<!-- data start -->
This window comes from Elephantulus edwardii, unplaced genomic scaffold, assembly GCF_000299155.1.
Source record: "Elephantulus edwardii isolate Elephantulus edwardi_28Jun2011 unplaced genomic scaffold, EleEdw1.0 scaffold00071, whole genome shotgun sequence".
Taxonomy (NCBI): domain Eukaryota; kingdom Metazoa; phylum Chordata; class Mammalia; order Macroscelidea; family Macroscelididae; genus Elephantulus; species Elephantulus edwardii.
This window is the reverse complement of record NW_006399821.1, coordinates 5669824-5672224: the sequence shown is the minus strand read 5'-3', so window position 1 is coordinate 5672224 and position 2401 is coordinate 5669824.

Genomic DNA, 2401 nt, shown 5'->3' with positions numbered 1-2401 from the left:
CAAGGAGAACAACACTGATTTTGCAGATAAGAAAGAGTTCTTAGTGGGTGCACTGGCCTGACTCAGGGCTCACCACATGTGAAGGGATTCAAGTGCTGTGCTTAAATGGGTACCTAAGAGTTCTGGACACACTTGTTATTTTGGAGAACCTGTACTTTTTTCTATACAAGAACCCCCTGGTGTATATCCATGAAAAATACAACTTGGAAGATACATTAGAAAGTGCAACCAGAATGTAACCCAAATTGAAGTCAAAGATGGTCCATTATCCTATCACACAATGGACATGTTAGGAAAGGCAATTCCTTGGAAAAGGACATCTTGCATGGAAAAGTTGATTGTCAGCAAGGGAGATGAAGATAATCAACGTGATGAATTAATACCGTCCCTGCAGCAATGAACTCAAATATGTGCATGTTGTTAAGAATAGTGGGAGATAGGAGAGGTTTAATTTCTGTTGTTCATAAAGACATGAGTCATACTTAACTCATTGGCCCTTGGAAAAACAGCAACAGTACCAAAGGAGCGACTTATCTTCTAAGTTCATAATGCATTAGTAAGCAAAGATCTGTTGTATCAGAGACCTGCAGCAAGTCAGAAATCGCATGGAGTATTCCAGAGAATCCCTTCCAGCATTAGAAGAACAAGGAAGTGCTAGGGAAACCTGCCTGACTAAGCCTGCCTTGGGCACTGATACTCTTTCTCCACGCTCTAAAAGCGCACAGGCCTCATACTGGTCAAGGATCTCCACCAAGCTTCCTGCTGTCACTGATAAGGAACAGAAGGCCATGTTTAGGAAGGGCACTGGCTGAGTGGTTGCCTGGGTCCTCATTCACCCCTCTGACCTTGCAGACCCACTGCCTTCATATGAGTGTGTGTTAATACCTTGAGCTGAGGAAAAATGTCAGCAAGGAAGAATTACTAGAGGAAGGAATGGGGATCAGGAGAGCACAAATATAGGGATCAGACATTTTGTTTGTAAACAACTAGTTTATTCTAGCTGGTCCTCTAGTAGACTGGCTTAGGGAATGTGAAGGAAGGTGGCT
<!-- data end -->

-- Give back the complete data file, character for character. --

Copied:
This window comes from Elephantulus edwardii, unplaced genomic scaffold, assembly GCF_000299155.1.
Source record: "Elephantulus edwardii isolate Elephantulus edwardi_28Jun2011 unplaced genomic scaffold, EleEdw1.0 scaffold00071, whole genome shotgun sequence".
Taxonomy (NCBI): domain Eukaryota; kingdom Metazoa; phylum Chordata; class Mammalia; order Macroscelidea; family Macroscelididae; genus Elephantulus; species Elephantulus edwardii.
This window is the reverse complement of record NW_006399821.1, coordinates 5669824-5672224: the sequence shown is the minus strand read 5'-3', so window position 1 is coordinate 5672224 and position 2401 is coordinate 5669824.

Genomic DNA, 2401 nt, shown 5'->3' with positions numbered 1-2401 from the left:
CAAGGAGAACAACACTGATTTTGCAGATAAGAAAGAGTTCTTAGTGGGTGCACTGGCCTGACTCAGGGCTCACCACATGTGAAGGGATTCAAGTGCTGTGCTTAAATGGGTACCTAAGAGTTCTGGACACACTTGTTATTTTGGAGAACCTGTACTTTTTTCTATACAAGAACCCCCTGGTGTATATCCATGAAAAATACAACTTGGAAGATACATTAGAAAGTGCAACCAGAATGTAACCCAAATTGAAGTCAAAGATGGTCCATTATCCTATCACACAATGGACATGTTAGGAAAGGCAATTCCTTGGAAAAGGACATCTTGCATGGAAAAGTTGATTGTCAGCAAGGGAGATGAAGATAATCAACGTGATGAATTAATACCGTCCCTGCAGCAATGAACTCAAATATGTGCATGTTGTTAAGAATAGTGGGAGATAGGAGAGGTTTAATTTCTGTTGTTCATAAAGACATGAGTCATACTTAACTCATTGGCCCTTGGAAAAACAGCAACAGTACCAAAGGAGCGACTTATCTTCTAAGTTCATAATGCATTAGTAAGCAAAGATCTGTTGTATCAGAGACCTGCAGCAAGTCAGAAATCGCATGGAGTATTCCAGAGAATCCCTTCCAGCATTAGAAGAACAAGGAAGTGCTAGGGAAACCTGCCTGACTAAGCCTGCCTTGGGCACTGATACTCTTTCTCCACGCTCTAAAAGCGCACAGGCCTCATACTGGTCAAGGATCTCCACCAAGCTTCCTGCTGTCACTGATAAGGAACAGAAGGCCATGTTTAGGAAGGGCACTGGCTGAGTGGTTGCCTGGGTCCTCATTCACCCCTCTGACCTTGCAGACCCACTGCCTTCATATGAGTGTGTGTTAATACCTTGAGCTGAGGAAAAATGTCAGCAAGGAAGAATTACTAGAGGAAGGAATGGGGATCAGGAGAGCACAAATATAGGGATCAGACATTTTGTTTGTAAACAACTAGTTTATTCTAGCTGGTCCTCTAGTAGACTGGCTTAGGGAATGTGAAGGAAGGTGGCT